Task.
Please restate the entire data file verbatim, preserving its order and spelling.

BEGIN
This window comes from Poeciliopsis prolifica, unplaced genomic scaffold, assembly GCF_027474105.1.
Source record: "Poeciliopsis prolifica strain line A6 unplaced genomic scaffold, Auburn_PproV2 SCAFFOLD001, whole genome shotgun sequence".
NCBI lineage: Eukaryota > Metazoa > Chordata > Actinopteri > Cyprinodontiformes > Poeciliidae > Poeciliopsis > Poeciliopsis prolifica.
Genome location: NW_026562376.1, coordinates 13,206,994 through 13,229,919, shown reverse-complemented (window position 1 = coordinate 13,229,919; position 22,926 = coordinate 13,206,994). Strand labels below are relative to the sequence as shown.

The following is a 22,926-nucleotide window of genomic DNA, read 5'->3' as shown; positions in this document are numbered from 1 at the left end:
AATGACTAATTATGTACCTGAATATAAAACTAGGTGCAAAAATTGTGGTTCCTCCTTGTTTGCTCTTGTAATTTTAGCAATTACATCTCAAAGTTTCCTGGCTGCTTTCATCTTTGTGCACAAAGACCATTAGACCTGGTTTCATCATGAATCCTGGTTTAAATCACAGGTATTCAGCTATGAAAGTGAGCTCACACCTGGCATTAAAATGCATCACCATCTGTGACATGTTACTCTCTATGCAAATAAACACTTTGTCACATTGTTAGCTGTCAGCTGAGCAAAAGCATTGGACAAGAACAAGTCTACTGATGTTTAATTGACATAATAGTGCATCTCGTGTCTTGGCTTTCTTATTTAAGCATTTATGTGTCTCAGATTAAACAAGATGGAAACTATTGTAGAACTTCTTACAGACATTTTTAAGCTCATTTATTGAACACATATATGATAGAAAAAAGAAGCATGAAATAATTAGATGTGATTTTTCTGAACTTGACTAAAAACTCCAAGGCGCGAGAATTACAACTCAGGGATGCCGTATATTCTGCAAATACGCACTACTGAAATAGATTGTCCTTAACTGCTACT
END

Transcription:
This window comes from Poeciliopsis prolifica, unplaced genomic scaffold, assembly GCF_027474105.1.
Source record: "Poeciliopsis prolifica strain line A6 unplaced genomic scaffold, Auburn_PproV2 SCAFFOLD001, whole genome shotgun sequence".
NCBI lineage: Eukaryota > Metazoa > Chordata > Actinopteri > Cyprinodontiformes > Poeciliidae > Poeciliopsis > Poeciliopsis prolifica.
Genome location: NW_026562376.1, coordinates 13,206,994 through 13,229,919, shown reverse-complemented (window position 1 = coordinate 13,229,919; position 22,926 = coordinate 13,206,994). Strand labels below are relative to the sequence as shown.

The following is a 22,926-nucleotide window of genomic DNA, read 5'->3' as shown; positions in this document are numbered from 1 at the left end:
AATGACTAATTATGTACCTGAATATAAAACTAGGTGCAAAAATTGTGGTTCCTCCTTGTTTGCTCTTGTAATTTTAGCAATTACATCTCAAAGTTTCCTGGCTGCTTTCATCTTTGTGCACAAAGACCATTAGACCTGGTTTCATCATGAATCCTGGTTTAAATCACAGGTATTCAGCTATGAAAGTGAGCTCACACCTGGCATTAAAATGCATCACCATCTGTGACATGTTACTCTCTATGCAAATAAACACTTTGTCACATTGTTAGCTGTCAGCTGAGCAAAAGCATTGGACAAGAACAAGTCTACTGATGTTTAATTGACATAATAGTGCATCTCGTGTCTTGGCTTTCTTATTTAAGCATTTATGTGTCTCAGATTAAACAAGATGGAAACTATTGTAGAACTTCTTACAGACATTTTTAAGCTCATTTATTGAACACATATATGATAGAAAAAAGAAGCATGAAATAATTAGATGTGATTTTTCTGAACTTGACTAAAAACTCCAAGGCGCGAGAATTACAACTCAGGGATGCCGTATATTCTGCAAATACGCACTACTGAAATAGATTGTCCTTAACTGCTACT